Skip Ribbon Commands
Skip to main content

News Release


Corporates reap benefits of shared office space

Offering co-working space has been shown to enhance employee happiness and productivity



Long term investment with development potential/new-zealand/en-gb/news/916/long-term-investment-with-development-potentialAUCKLANDLong term investment with development potential
Former Fire Station on high profile corner site/new-zealand/en-gb/news/915/former-fire-station-on-high-profile-corner-siteCHRISTCHURCHFormer Fire Station on high profile corner site

Regus1 small-min.jpgCo-working seems to be the buzzword of 2016. But it’s not just something for tech companies. 

The serviced office concept has come a long way, and today’s iterations are funky and modern, with all of the top class facilities you’d expect in a multinational company. It can work for sole traders who need to get out of the house; people who travel constantly and need an office in every port; and companies that need extra space but don’t want to move or commit to a new lease. 

Users have the option of co-working space, private offices, meeting rooms and business lounges. They pay for what they need, and only when they need it.

In the US, Verizon recently made the decision to let go of all of its traditional office leases. Their employees now choose from a network of co-working locations provided by Regus.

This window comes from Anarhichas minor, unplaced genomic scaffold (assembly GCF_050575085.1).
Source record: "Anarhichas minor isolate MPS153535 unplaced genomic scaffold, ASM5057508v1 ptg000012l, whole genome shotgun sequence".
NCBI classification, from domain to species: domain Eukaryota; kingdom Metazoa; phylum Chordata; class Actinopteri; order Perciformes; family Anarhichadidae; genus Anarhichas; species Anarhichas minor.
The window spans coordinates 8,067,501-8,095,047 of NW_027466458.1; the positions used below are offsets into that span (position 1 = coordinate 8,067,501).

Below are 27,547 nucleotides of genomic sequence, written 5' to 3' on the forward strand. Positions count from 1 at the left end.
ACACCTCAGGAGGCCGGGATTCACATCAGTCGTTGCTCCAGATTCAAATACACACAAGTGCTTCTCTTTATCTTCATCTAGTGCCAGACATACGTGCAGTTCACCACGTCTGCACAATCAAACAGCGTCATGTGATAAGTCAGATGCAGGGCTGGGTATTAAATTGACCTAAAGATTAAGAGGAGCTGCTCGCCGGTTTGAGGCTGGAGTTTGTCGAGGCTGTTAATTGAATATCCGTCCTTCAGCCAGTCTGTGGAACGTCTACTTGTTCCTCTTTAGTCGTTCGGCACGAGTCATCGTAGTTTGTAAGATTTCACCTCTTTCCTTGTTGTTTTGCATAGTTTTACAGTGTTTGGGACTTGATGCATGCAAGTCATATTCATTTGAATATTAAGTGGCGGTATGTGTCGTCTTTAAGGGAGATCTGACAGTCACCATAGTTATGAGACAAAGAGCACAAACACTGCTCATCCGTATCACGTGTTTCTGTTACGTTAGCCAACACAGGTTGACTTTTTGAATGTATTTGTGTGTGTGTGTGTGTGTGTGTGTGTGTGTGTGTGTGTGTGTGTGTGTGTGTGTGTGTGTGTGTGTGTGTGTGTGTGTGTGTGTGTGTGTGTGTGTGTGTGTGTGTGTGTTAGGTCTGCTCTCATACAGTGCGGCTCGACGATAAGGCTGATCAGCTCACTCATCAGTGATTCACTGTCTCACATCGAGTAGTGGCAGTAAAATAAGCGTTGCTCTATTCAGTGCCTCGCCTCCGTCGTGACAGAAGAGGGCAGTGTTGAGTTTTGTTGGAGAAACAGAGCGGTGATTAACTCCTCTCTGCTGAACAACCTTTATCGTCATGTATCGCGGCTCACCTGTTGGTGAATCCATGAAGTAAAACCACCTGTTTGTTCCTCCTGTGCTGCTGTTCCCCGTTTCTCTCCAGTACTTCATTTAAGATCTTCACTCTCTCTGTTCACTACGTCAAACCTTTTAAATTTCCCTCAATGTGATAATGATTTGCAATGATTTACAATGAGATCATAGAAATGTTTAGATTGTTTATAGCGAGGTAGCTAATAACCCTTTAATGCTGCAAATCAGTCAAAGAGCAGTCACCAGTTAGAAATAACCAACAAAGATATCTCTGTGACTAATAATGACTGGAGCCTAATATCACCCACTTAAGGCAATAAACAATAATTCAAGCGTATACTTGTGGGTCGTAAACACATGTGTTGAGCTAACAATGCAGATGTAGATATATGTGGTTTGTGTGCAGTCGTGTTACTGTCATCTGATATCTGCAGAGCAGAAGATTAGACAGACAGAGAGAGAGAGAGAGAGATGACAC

In the UK, Shell did a similar thing back in 2000. They had 35 offices and got rid of them, choosing to use Regus’ facilities instead. 

The move enabled both companies to cut their property costs by more than 50 percent, while making employees happier and more productive. The biggest factor influencing their happiness was the fact that they spent less time commuting and had more flexibility to choose where they wanted to work. 

Some of the time that people save on commuting will be spent with their families, while some will be spent working. In IBM’s Global Commuter Pain study​, 16 percent of respondents said that if their commuting time could be reduced, they would choose to work more. 

Auckland’s sprawling city limits mean many of us commute much further than we’d like to. 

“I think Auckland’s geography sometimes stands in the way of the right people getting the right jobs,” Regus’ country manager Pierre Ferrandon says. “Sometimes it is just not feasible to take a job on the other side of the city. But imagine being told you could have that job without having to travel across town every day.

“Rather than having one big CBD office, companies are now starting to see the benefits in having satellite locations in the north, south, east or west of the city. Not just to be close to their customers, but to be close to where their employees live too. One way that they can do this is by having their central HQ and then using shared office facilities in the city’s fringes. That way they only pay for the extra space as and when they need it – there are no fixed costs or long-term commitments,” Ferrandon says.

In the 2015 New Zealand Attitudes and Values Study by the University of Auckland, the average time Aucklanders estimated they spent commuting was five hours a week. Fifty percent of those spent more than five hours a week, and 25 per cent said they spent more than eight hours a week commuting.